“It's very much just four guys playing in a room with a lot of concentration. Really, it was about performances; that was the thing. You're trying to get as natural a sound as possible, without a lot of sequencers and all that other stuff. However, we did use a Sony reverb system, the 777, where actual samples from concert halls are used instead of algorithmic echoes. We chose some American hall in Chicago as a general ambience around everything.”

Bruford's drum set, a 20-year-old Toma Star Classic, provided some miking challenges for Chamberlain. “His kick is set up differently from other people's,” he says. “He plays it with a snare extensile, the hi-hat and remote pedal, and two tom-toms are on either side of the snare. They're tuned differently, so it is a bit weird. It's similar to a timpani setup and his cymbals are very low. So that's a bit of a challenge with the cymbal ring being very near the tom-tom mic and stuff like that. You have to address those items with very careful miking.”

Recalling other aspects of the recording, Chamberlain continues, “I recorded the bass on two tracks, one with the compressor on and one without. So I'm never committed to either, and I can use the original signal if there aren't any problems. The important things were careful mic techniques and getting it right to start with on tape. Also, with four people, the crucial thing was all of them being very comfortable in the studio with headphone balances. The simpler the sessions get, the more complex things like that become, because you've got four guys who want to hear their own mixes. And what they hear is crucial to how they perform. A lot of that was set up prior to the sessions and worked quite well. We used some clever wiring with the SSL and managed to split some of the channels. The board used for the sessions was an SSL with Massenburg mic amps. Sound quality is somewhat unique and differs greatly from what is usually expected from the well-known manufacturer. “It's quite old,” Chamberlain points out, “and Jerry [Boys], the guy who runs the studio, has heavily customized the EQ and mic amps. It sounds unlike any SSL I've ever worked on. It's much, much warmer and the headroom seems better, so you crack it a bit more than you can normally.”

Mixing was done efficiently on an Amek Rembrandt system in a much smaller room. Chamberlain had nothing but praise for the equipment, especially because he finished ahead of schedule. “The signal path is very simple. For the type of mixing we were doing, it was perfect, because it didn't over-complicate things. The computer does very simple automation such as muting and tightening things up. Normally, you record in a smaller room and mix on an SSL, but we didn't do it that way. We did it this way for the previous CD, and it worked really well.”

Bruford typically would come in after everything was set up and go over mixing details with Chamberlain. From there, it was solely in the engineer's hands, with Bruford having ultimate approval. Chamberlain sums up his working relationship with Bruford: “He knows what he wants to hear basically, and he'll let you know whether he's happy or not.”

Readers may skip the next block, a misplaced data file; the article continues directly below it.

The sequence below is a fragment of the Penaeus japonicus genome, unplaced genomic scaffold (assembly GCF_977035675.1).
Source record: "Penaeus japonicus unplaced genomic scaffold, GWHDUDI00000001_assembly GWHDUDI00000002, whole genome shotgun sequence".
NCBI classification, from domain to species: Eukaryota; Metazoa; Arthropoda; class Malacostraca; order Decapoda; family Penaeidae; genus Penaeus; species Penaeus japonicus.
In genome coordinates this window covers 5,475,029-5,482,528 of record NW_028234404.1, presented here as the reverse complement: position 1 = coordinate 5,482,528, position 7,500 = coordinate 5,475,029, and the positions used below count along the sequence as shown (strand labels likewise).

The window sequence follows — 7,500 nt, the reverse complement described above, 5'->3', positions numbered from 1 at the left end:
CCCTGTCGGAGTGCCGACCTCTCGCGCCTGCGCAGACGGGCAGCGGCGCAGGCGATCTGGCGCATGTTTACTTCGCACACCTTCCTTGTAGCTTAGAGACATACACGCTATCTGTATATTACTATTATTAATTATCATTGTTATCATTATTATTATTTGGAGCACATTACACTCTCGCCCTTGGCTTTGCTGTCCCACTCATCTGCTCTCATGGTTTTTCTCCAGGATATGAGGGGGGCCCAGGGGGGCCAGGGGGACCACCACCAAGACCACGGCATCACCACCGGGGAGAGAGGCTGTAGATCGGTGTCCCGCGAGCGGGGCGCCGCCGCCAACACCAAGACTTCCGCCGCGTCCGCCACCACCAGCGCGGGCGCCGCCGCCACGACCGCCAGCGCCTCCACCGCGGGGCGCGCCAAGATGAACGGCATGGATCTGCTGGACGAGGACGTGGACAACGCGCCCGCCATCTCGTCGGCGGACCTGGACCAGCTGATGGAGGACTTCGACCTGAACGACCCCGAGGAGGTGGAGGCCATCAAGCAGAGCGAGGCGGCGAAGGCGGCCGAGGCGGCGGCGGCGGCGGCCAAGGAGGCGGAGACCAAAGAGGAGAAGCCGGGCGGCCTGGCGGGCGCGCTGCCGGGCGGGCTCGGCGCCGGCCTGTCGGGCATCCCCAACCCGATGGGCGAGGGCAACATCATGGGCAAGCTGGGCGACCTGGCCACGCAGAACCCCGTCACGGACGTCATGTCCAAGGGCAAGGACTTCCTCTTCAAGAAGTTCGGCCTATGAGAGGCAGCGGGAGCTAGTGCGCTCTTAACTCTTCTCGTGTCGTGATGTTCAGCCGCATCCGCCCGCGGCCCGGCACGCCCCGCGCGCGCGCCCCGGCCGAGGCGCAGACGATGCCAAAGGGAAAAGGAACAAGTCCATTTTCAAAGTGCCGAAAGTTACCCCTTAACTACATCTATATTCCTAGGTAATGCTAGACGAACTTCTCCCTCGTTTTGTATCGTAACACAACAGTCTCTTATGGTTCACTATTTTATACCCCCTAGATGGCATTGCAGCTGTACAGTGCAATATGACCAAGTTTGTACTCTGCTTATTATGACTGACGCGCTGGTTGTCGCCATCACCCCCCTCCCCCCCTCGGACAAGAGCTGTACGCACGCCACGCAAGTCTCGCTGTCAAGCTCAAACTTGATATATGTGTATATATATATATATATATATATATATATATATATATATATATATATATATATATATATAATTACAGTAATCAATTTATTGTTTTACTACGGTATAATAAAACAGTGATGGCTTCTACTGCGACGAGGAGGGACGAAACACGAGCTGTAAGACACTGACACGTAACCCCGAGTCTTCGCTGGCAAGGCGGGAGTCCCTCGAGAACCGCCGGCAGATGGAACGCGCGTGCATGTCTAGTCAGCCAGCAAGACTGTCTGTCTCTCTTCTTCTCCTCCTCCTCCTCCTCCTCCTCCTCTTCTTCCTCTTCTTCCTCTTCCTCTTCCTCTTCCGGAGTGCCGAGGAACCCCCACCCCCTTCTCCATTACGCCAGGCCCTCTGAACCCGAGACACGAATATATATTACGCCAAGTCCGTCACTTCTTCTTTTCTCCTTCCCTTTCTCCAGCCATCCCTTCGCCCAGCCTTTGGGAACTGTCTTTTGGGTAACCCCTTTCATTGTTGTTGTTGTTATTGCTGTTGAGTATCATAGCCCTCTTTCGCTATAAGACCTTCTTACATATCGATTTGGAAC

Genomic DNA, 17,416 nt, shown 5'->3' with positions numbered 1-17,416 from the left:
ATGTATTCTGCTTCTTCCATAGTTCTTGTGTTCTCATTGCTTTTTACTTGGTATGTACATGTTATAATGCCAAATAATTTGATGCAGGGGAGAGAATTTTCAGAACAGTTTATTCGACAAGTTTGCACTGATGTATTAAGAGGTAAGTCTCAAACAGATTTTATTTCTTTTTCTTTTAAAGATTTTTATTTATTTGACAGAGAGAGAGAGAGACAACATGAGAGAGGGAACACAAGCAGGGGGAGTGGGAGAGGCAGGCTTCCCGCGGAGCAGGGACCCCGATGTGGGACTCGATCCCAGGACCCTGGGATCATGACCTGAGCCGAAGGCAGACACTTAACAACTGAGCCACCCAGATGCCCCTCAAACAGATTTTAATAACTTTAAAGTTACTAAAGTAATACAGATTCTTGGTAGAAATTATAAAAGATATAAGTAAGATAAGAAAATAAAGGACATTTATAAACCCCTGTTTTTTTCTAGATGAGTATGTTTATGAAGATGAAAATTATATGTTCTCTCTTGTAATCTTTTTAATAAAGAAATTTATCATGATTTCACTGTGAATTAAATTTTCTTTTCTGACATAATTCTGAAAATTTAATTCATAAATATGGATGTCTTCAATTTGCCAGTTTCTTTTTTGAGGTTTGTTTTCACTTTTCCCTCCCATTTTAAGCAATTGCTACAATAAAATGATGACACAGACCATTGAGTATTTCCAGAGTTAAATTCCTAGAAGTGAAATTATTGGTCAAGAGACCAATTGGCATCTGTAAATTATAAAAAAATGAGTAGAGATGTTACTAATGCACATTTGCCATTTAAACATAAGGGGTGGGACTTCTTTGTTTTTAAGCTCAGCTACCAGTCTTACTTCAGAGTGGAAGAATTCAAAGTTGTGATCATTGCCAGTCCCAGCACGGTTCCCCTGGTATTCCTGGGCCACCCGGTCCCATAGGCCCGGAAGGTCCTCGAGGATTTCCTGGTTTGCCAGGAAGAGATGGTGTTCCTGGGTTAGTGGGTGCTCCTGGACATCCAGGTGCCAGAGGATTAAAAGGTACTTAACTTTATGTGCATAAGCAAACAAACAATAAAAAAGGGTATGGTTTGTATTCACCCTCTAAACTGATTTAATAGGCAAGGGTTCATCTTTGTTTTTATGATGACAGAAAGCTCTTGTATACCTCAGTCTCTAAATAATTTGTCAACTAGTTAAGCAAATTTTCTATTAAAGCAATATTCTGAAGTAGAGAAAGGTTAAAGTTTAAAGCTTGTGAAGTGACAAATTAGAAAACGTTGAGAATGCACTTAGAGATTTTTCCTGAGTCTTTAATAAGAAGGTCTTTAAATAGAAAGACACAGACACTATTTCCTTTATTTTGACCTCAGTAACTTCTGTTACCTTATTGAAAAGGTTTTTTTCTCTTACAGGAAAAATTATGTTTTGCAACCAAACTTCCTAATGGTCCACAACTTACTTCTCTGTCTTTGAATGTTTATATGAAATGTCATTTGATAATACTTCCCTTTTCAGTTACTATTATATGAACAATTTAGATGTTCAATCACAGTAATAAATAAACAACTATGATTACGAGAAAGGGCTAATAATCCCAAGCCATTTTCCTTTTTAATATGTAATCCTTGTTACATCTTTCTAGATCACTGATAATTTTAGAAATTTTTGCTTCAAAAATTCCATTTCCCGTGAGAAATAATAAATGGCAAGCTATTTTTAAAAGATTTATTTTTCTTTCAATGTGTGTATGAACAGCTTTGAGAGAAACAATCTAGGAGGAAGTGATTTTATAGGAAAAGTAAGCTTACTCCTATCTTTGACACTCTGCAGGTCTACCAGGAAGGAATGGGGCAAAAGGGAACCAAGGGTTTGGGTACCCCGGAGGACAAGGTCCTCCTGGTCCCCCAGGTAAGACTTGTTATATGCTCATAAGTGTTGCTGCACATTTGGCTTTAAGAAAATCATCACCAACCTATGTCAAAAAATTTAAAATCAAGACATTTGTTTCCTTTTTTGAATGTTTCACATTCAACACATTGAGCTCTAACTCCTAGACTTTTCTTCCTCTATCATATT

Of the mixing he notes, “We were doing three tracks a day and although there were only four people in the band, it actually was quite complicated. There were a lot of changes going on and a lot of housekeeping involved because of all the takes. Naturally, everyone had their favorite, so a lot of listening went on before I did the mixing. The challenge really was just trying to get the best that you can out of it. And it was different than most jazz, because it sounds quite big. There's a rock element to it, especially on the drums. So it's caught between two stones with the jazz thing and aggression on some of the tracks, which is quite nice. Getting that out is good, but getting it to sit with the quiet tracks is important, too. As we started putting tracks down, Bill starting worrying about the drums sounding too ‘live,’ so we started shutting the room down a little. So there's a bit of fiddling around from track to track, moving screens just to get more room on the overheads.”

Bruford's many fans will, of course, be checking out his performance on the CD, and they might be surprised to hear that the immense, thundering electronic drum sound of early Earthworks albums has been exchanged for a natural, refined and spacious type of playing. He affirms his acoustic direction. “Certainly, as far as Earthworks is concerned, I think there was a golden age of electronic drums. In the '80s and mid-'90s, they were full of promise. And, frankly, my work with King Crimson and Earthworks took an electronic drum set about as far as it possibly could go in terms of live performance.”

Still, he notes, “I feel that my role in this [second-edition Earthworks] is pretty prominent. It's not what you'd call a drummer's CD, where the drummer plays a solo every two minutes. There are two or three solos on the album; I think that's probably sufficient from me. I prefer to be deceiving — the guy in the back not doing much — but if you took away my contribution, you might find that the thing would collapse. If you're a young kid looking for blazing drums, you may have to look somewhere else. The real pleasure for me is sitting back with guys who played the music, listening to it and saying, ‘Yeah!’”